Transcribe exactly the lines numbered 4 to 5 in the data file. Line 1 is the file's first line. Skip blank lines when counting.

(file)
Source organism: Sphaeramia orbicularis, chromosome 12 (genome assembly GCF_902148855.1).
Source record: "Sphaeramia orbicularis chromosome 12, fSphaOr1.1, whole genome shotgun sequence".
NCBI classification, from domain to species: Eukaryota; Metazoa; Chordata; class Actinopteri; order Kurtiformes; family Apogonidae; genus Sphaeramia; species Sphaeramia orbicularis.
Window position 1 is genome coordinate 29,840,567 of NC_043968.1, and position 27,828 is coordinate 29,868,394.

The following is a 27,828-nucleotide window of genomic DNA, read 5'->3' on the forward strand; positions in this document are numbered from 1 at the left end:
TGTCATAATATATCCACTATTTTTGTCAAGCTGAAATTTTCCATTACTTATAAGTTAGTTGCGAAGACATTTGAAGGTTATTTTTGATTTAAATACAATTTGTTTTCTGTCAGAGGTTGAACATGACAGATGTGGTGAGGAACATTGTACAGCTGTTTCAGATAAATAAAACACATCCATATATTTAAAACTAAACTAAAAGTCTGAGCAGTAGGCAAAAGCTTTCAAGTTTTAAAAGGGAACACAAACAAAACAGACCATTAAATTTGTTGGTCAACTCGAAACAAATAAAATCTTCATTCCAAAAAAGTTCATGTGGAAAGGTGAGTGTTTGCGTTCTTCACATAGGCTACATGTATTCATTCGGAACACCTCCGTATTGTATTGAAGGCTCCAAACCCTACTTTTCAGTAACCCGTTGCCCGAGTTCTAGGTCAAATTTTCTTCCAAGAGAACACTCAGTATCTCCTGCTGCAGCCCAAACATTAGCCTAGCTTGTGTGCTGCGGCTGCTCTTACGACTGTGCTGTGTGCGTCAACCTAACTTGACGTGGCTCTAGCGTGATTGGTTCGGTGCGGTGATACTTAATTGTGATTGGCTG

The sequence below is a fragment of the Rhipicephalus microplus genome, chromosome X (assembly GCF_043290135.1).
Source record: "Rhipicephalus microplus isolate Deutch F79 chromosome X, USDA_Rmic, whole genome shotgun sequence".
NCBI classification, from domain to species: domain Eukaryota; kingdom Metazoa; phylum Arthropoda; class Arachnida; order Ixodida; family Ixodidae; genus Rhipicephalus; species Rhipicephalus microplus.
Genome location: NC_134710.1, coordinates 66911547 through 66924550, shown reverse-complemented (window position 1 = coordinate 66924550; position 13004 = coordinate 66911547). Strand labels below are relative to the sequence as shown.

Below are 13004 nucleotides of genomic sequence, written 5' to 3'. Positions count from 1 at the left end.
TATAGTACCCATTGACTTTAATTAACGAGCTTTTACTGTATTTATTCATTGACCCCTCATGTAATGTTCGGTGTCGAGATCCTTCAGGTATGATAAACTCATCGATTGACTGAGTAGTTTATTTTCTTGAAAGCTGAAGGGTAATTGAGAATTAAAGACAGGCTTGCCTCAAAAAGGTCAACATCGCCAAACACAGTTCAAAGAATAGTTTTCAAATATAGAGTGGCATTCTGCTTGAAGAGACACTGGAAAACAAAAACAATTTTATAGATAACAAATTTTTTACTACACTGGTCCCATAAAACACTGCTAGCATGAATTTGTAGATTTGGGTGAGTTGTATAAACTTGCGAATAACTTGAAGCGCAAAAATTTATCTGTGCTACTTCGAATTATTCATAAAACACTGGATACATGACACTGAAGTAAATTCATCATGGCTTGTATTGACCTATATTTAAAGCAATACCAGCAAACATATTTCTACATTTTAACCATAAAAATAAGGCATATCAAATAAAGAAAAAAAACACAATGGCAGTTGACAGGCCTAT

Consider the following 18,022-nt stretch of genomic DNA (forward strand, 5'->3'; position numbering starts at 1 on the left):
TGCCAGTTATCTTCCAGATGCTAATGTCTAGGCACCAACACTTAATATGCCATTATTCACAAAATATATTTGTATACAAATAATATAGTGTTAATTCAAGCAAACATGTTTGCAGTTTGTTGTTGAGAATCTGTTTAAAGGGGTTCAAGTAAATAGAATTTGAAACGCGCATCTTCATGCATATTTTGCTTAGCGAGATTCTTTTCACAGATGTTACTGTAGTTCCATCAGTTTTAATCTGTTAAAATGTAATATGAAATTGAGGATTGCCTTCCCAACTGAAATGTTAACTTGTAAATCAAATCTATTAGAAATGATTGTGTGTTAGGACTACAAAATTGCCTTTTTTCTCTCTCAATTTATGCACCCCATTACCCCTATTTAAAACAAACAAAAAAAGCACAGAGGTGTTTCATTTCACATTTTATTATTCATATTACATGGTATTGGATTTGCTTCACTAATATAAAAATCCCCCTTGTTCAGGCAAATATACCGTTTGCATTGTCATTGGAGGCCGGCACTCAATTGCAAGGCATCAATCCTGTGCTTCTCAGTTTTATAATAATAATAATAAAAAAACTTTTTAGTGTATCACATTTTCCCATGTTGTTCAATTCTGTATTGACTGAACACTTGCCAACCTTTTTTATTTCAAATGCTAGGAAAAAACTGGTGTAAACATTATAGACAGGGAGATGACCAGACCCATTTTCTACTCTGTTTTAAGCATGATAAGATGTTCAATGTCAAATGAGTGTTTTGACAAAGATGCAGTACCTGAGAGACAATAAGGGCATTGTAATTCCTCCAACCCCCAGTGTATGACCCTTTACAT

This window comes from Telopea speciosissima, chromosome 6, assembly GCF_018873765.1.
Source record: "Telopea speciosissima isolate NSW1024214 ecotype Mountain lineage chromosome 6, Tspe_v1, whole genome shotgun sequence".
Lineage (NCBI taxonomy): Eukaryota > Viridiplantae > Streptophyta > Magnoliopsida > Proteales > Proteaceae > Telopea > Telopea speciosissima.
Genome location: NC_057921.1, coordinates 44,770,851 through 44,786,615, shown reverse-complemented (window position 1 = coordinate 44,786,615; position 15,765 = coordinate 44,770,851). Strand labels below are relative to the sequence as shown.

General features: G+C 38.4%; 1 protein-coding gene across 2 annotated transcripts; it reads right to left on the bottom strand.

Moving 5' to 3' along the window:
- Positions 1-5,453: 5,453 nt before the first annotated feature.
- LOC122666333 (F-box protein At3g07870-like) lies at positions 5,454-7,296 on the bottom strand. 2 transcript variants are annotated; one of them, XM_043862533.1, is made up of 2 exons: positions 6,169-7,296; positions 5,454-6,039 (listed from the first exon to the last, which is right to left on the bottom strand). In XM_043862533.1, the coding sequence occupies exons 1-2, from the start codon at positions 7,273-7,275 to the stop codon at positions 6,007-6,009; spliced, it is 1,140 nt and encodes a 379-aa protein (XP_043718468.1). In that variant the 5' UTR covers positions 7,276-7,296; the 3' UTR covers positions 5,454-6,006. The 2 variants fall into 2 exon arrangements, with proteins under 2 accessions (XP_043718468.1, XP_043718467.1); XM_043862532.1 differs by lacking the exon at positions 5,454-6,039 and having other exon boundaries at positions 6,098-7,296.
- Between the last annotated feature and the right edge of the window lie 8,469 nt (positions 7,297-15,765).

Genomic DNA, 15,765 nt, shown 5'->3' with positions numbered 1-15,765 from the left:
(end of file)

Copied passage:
Window position 1 is genome coordinate 29,840,567 of NC_043968.1, and position 27,828 is coordinate 29,868,394.

The following is a 27,828-nucleotide window of genomic DNA, read 5'->3' on the forward strand; positions in this document are numbered from 1 at the left end: